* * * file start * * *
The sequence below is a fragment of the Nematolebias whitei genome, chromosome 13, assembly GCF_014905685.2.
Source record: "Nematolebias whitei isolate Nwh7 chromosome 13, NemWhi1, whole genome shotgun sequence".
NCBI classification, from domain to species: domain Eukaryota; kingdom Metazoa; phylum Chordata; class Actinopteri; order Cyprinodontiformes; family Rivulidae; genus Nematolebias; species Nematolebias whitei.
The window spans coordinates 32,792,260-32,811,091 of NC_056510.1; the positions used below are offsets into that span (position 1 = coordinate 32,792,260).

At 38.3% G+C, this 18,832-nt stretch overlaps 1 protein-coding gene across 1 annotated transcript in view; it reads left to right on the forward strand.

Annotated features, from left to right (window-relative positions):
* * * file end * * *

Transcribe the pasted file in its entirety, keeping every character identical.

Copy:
The sequence below is a fragment of the Nematolebias whitei genome, chromosome 13, assembly GCF_014905685.2.
Source record: "Nematolebias whitei isolate Nwh7 chromosome 13, NemWhi1, whole genome shotgun sequence".
NCBI classification, from domain to species: domain Eukaryota; kingdom Metazoa; phylum Chordata; class Actinopteri; order Cyprinodontiformes; family Rivulidae; genus Nematolebias; species Nematolebias whitei.
The window spans coordinates 32,792,260-32,811,091 of NC_056510.1; the positions used below are offsets into that span (position 1 = coordinate 32,792,260).

At 38.3% G+C, this 18,832-nt stretch overlaps 1 protein-coding gene across 1 annotated transcript in view; it reads left to right on the forward strand.

Annotated features, from left to right (window-relative positions):